Aristotle in Albuquerque

Ending well.
In full, satisfying color!

My one complaint with the otherwise spectacular second season of Breaking bad has been its insistence on prefacing each episode with cryptic, desaturated images of the Whites’ suburban residence, littered with the wreckage of some unforeseeable disaster and crawling with figures in haz-mat suits: i.e., the much-maligned Gratuitous Flash Forward.  Last night we finally learned that — unlike with, say, the overwrought chronological acrobatics of Damages — the mystery behind the pre-title sequences plays an almost co(s)mically accidental part in what will surely be Walter White’s main logistical hurdle for the first part of the recently greenlit third season.

What would have made the flash-forward device (in its usual, “x hours/days/months earlier” formula) particularly unsuited to Breaking bad is also what constitutes the show’s greatest narrative strength.  Its principal appeal, that is, lies in creator Vince Gilligan’s use of the techniques of classical, Aristotelian tragedy.  The structure of great tragedies, in ancient Greece as well as Shakespeare, is such that their protagonists’ fate is always a product of their own free will.  White and Pinkman have each had opportunities to change their ways, but they have both repeatedly chosen to plod unceasingly toward their own unhappy endings.

Misdirection 101.
Misdirection 101.

So, deliberately misleading images of a pair of body bags from some undetermined time in the future were never necessary for us to suspect that White and Pinkman were already well along their dual roads to Hell.  Had the outcome of last night’s season closer not genuinely surprised me, I would be using this space to bemoan the superfluousness of that particular image.  But, I should have had a little more faith in Gilligan’s vision: he has been an exceptionally savvy storyteller for a full two seasons now.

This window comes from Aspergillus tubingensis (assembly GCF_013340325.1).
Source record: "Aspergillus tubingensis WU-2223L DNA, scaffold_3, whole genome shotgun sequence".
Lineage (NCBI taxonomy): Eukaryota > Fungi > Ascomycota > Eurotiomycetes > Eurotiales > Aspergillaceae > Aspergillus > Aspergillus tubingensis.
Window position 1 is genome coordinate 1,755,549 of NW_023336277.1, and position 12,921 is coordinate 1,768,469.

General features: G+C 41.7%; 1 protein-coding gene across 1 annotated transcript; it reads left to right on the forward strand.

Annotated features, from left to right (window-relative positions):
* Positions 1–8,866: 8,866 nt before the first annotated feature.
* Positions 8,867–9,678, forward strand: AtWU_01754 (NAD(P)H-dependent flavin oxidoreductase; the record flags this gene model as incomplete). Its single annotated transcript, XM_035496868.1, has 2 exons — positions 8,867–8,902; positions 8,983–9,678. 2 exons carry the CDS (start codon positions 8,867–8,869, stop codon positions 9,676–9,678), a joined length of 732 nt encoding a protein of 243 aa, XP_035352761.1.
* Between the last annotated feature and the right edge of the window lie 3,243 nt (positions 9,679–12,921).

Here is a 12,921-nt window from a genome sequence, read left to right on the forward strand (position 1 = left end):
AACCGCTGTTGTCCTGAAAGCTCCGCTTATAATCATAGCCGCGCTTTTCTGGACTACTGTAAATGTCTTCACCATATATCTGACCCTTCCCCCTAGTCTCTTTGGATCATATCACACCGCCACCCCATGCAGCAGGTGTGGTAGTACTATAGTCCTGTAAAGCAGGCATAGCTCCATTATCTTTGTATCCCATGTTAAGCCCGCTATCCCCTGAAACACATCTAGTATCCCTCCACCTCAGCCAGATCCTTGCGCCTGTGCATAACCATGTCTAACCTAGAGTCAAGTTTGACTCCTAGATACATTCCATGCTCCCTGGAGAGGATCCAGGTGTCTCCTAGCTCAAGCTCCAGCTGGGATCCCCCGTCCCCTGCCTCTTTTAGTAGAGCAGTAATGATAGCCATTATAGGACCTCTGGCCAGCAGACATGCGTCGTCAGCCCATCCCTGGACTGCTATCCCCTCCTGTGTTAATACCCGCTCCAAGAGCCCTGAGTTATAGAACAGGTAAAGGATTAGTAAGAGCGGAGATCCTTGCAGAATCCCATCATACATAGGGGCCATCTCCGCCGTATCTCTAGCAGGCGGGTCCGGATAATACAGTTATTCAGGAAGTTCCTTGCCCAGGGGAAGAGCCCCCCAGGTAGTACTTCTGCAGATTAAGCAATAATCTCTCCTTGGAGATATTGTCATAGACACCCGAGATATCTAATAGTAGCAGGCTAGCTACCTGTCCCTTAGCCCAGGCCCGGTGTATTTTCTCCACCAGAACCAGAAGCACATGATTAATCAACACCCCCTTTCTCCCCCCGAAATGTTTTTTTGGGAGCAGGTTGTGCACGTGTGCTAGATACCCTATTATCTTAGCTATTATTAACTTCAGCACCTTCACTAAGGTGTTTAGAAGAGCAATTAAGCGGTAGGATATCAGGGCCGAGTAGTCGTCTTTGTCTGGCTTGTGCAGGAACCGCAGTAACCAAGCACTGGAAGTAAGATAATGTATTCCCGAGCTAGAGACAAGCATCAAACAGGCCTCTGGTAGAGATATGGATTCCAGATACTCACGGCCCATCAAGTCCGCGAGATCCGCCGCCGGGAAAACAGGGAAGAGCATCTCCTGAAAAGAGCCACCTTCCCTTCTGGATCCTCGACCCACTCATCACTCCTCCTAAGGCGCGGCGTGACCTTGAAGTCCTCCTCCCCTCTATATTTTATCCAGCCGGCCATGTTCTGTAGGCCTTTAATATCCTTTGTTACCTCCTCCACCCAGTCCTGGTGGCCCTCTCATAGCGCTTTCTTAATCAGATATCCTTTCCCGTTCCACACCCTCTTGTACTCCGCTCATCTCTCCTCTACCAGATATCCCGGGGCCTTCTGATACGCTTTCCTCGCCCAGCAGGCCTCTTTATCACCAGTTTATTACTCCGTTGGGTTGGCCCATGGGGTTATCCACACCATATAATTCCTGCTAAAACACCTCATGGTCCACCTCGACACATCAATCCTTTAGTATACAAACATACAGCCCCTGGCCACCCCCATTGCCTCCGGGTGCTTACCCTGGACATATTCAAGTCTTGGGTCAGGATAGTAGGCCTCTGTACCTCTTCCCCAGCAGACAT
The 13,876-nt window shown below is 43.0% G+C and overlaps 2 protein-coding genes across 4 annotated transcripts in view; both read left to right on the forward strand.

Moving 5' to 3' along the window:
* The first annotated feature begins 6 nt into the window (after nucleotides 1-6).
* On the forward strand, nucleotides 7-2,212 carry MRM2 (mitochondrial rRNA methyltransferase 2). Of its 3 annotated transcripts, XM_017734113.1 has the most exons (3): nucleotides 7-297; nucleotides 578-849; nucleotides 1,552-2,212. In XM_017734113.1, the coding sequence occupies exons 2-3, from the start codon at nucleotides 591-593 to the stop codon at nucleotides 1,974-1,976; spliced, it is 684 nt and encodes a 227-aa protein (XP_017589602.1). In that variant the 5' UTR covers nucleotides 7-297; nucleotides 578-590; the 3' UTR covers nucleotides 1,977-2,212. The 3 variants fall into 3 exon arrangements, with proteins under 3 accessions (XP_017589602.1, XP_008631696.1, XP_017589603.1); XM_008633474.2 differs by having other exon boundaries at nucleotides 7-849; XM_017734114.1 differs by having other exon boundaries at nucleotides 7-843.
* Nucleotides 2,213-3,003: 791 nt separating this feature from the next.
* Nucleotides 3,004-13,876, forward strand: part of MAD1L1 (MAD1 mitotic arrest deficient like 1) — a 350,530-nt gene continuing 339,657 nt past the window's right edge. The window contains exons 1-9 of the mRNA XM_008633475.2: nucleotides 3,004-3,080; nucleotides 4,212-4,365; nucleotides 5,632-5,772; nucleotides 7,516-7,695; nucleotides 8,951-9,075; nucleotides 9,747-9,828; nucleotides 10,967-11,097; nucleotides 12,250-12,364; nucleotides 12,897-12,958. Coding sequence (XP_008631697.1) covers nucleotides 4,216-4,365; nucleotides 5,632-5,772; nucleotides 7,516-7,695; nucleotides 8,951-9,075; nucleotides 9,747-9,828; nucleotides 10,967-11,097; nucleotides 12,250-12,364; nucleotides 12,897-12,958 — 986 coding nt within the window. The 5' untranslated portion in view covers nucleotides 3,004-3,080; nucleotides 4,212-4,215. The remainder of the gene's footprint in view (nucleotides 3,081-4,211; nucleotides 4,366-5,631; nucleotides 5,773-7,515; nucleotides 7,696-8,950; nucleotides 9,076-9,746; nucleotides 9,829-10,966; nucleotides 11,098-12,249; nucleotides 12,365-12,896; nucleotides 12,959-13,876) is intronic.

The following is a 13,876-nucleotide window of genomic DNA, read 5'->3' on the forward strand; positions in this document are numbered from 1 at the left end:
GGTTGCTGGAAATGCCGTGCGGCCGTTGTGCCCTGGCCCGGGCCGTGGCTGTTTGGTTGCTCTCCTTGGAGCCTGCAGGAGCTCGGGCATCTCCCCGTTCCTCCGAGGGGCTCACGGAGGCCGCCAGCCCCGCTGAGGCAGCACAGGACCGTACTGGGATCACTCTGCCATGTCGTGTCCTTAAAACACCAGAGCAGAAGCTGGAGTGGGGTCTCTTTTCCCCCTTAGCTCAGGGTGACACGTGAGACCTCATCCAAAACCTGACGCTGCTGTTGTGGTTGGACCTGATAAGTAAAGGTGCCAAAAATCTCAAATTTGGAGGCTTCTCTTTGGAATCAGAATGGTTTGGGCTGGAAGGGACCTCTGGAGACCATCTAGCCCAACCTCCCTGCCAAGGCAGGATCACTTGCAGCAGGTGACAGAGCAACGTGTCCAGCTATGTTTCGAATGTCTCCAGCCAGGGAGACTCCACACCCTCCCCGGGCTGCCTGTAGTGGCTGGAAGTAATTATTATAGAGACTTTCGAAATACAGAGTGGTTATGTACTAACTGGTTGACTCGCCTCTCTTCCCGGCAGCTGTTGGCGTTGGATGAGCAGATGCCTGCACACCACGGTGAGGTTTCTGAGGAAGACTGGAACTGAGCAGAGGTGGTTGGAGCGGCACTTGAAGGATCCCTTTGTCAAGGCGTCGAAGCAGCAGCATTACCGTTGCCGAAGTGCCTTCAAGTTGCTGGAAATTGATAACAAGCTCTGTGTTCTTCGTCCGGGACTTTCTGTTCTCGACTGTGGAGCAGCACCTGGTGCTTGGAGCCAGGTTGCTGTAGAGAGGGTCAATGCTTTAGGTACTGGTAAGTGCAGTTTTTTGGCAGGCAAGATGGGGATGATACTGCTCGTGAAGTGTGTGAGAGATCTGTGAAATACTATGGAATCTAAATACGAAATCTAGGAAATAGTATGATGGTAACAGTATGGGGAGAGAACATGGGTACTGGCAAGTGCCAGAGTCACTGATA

A couple details from last night’s finale merit special mention.  First is the climactic collapse of Walter’s fragile economy of lies, prompted by the innocent, anesthetized slur of two simple words.  Before Walt goes into surgery, he responds to a question from Skylar with another question — “Which one?” — and suddenly all the scaffolding he has erected around his secret labors finally falls out from beneath him.  The second detail is the truly inspired monologue that closes out the episode’s final minutes: “Life Guard 4-6, cleared direct Albuquerque.  Climb and maintain 1-7000.  Juliet Mike 2-1, turn left heading 1-1-5.  Way Fair 5-1-5, traffic 3 o’clock.  King Air, turn left heading 0-8-5.  Sierra Alpha, Alpha contact Albuquerque Center 1-3-4.6…”  If there is an opposite of expository dialogue, this is it.

Breaking bad‘s casting has also been visionary: the cameos this season have rivaled Tim and Eric‘s, which is no easy feat for a dramatic serial.  We’ve been treated to appearances by Dr. Schweiber from Freaks and geeks (reprising his justifiably typecast bedside manner) and Giancarlo Esposito (most notably from the final season of Homicide) as the American Southwest’s unassuming meth mastermind.  And of course, who could forget Bob Odenkirk as TV lawyer Saul Goodman?  A stroke of pure, unqualified casting genius.  Season three can’t get here soon enough.

— J.C. Freñán

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And now, the pain and the pleasure of diegetic time

I’ve been crowing panegyrics for Breaking bad since its debut, so I’ll understand if my unrelenting praise is getting tedious.  But seriously — no exaggeration — it is the best show on television.

Touching, right?